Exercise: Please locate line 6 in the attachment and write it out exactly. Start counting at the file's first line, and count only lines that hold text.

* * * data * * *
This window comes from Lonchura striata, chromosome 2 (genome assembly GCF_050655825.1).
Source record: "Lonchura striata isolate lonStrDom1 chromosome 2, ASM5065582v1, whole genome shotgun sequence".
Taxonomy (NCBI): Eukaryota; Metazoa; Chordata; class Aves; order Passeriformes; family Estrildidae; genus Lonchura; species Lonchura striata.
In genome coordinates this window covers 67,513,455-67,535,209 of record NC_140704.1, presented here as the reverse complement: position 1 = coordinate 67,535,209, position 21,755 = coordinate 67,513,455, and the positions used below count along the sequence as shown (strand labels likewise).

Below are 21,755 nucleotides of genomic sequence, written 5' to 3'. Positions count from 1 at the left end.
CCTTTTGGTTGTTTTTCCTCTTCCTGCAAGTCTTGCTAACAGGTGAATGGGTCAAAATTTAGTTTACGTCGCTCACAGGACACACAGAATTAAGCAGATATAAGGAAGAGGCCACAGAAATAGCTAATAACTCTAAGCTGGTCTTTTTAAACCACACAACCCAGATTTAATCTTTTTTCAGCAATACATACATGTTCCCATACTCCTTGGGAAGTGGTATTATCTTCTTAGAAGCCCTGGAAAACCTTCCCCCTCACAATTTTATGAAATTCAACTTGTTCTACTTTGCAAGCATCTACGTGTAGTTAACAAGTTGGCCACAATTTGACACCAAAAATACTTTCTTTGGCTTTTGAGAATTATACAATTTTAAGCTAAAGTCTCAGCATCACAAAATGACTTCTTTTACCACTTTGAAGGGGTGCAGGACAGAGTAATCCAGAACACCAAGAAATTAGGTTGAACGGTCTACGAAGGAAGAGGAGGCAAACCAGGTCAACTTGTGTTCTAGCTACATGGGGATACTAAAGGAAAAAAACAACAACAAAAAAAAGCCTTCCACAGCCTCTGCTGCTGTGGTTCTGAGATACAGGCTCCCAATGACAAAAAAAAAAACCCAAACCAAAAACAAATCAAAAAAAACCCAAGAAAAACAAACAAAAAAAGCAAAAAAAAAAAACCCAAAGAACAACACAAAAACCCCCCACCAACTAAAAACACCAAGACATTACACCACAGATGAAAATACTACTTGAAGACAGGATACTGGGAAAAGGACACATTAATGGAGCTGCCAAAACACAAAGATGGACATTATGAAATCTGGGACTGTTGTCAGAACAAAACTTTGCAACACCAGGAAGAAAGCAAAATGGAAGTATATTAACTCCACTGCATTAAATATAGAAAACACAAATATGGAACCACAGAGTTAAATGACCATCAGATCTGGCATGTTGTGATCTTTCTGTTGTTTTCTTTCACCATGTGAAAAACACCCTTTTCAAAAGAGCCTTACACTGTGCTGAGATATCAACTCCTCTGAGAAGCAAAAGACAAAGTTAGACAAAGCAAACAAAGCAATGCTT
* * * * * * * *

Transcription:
CCTTTTGGTTGTTTTTCCTCTTCCTGCAAGTCTTGCTAACAGGTGAATGGGTCAAAATTTAGTTTACGTCGCTCACAGGACACACAGAATTAAGCAGATATAAGGAAGAGGCCACAGAAATAGCTAATAACTCTAAGCTGGTCTTTTTAAACCACACAACCCAGATTTAATCTTTTTTCAGCAATACATACATGTTCCCATACTCCTTGGGAAGTGGTATTATCTTCTTAGAAGCCCTGGAAAACCTTCCCCCTCACAATTTTATGAAATTCAACTTGTTCTACTTTGCAAGCATCTACGTGTAGTTAACAAGTTGGCCACAATTTGACACCAAAAATACTTTCTTTGGCTTTTGAGAATTATACAATTTTAAGCTAAAGTCTCAGCATCACAAAATGACTTCTTTTACCACTTTGAAGGGGTGCAGGACAGAGTAATCCAGAACACCAAGAAATTAGGTTGAACGGTCTACGAAGGAAGAGGAGGCAAACCAGGTCAACTTGTGTTCTAGCTACATGGGGATACTAAAGGAAAAAAACAACAACAAAAAAAAGCCTTCCACAGCCTCTGCTGCTGTGGTTCTGAGATACAGGCTCCCAATGACAAAAAAAAAAACCCAAACCAAAAACAAATCAAAAAAAACCCAAGAAAAACAAACAAAAAAAGCAAAAAAAAAAAACCCAAAGAACAACACAAAAACCCCCCACCAACTAAAAACACCAAGACATTACACCACAGATGAAAATACTACTTGAAGACAGGATACTGGGAAAAGGACACATTAATGGAGCTGCCAAAACACAAAGATGGACATTATGAAATCTGGGACTGTTGTCAGAACAAAACTTTGCAACACCAGGAAGAAAGCAAAATGGAAGTATATTAACTCCACTGCATTAAATATAGAAAACACAAATATGGAACCACAGAGTTAAATGACCATCAGATCTGGCATGTTGTGATCTTTCTGTTGTTTTCTTTCACCATGTGAAAAACACCCTTTTCAAAAGAGCCTTACACTGTGCTGAGATATCAACTCCTCTGAGAAGCAAAAGACAAAGTTAGACAAAGCAAACAAAGCAATGCTT